Feline Care Guides

Adopting Instead of Buying a Pet

While the estimates vary, approximately three to four million dogs and cats are euthanized (“put to sleep”) each year in the United States because too few people spay or neuter the pets they have, too few adopt their new pets, and too many give up their pets. Because space at shelters is limited, staff members must make the difficult decision to euthanize healthy animals that aren’t adopted within a certain amount of time.

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Alopecia

Alopecia is the medical term used to describe hair loss. Alopecia can occur when hair fails to grow at a normal rate, or when hair is lost more quickly than it can grow back. Alopecia should not be confused with increased shedding. Shedding (even year-round shedding in some pets) is a normal process and is not an illness. Shedding should only be a cause for concern if it is heavy enough to create areas of thinning hair or baldness consistent with alopecia.

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Avoiding Injury: Tips for Interpreting Signs of Aggression in Cats

Despite centuries of sharing our lives and homes with cats, many pet owners know very little about interpreting signs of anger, fear, or aggression in these creatures.  The typical “Halloween cat” posture (arched back, raised fur, ears back, hissing) clearly indicates fear and/or aggression, but cats also use other postures and behaviors that are more subtle and easily missed. It may be impossible to avoid ever creating a hostile situation with a cat, but a few tips can help you (hopefully) avoid injury if you find yourself in such a situation.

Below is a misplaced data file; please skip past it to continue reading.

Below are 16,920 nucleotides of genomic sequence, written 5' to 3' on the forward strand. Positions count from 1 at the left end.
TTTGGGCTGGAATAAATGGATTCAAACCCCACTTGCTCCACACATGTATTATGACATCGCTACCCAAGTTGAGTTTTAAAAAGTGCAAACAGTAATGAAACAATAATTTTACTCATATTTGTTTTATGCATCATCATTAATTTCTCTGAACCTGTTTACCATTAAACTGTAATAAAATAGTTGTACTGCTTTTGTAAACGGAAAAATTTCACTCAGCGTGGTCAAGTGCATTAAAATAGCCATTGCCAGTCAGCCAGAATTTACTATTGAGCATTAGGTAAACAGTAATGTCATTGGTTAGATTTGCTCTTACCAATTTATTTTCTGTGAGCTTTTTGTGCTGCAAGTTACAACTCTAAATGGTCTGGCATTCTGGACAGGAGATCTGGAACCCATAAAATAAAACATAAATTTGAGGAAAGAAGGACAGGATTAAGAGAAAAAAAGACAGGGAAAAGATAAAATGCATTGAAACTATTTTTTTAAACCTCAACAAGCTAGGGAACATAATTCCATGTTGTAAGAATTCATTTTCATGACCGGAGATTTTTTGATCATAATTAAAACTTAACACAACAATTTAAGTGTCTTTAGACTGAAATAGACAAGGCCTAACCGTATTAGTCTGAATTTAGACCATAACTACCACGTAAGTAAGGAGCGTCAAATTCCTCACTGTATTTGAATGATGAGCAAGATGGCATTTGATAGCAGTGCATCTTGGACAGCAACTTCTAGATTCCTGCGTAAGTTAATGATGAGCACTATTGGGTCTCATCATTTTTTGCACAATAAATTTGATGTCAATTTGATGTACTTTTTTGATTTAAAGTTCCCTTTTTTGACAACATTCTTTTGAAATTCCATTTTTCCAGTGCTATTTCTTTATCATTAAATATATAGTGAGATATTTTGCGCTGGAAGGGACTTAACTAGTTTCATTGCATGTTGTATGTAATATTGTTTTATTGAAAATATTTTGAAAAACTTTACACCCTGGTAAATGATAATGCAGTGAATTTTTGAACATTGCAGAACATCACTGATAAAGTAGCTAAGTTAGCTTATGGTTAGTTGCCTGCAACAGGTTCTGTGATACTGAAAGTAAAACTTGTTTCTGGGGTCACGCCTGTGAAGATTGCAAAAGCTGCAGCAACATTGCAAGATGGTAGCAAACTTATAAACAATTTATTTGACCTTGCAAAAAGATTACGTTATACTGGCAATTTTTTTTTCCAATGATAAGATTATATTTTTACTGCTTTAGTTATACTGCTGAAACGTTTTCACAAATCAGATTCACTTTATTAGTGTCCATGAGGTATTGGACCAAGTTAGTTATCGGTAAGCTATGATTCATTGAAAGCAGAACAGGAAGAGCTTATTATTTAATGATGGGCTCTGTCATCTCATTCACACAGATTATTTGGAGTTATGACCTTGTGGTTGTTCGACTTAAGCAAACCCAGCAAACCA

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Bartonellosis (Cat-Scratch Disease)

Bartonellosis is a disease caused by several bacteria of the Bartonella family. Bartonella organisms can cause bacterial infection in many species, including humans. Certain strains of Bartonella are known to infect cats. Bartonella organisms can be transmitted from a cat to a human via a bite or scratch, so bartonellosis in humans is commonly called cat-scratch disease.

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Bite-Wound Abscesses in Cats

An abscess is a pocket of pus that is formed when the body’s immune system is unable to quickly clear a site of infection. Pus is a liquid collection of inflammatory cells, bacteria, and damaged tissue. Abscesses can form in any part of the body and often result from bacterial infections in bite wounds, tooth roots, and anal glands. Abscesses just under the skin are quite common in indoor/outdoor cats. This article focuses on abscesses that form when a cat is bitten by another cat or a wild animal.

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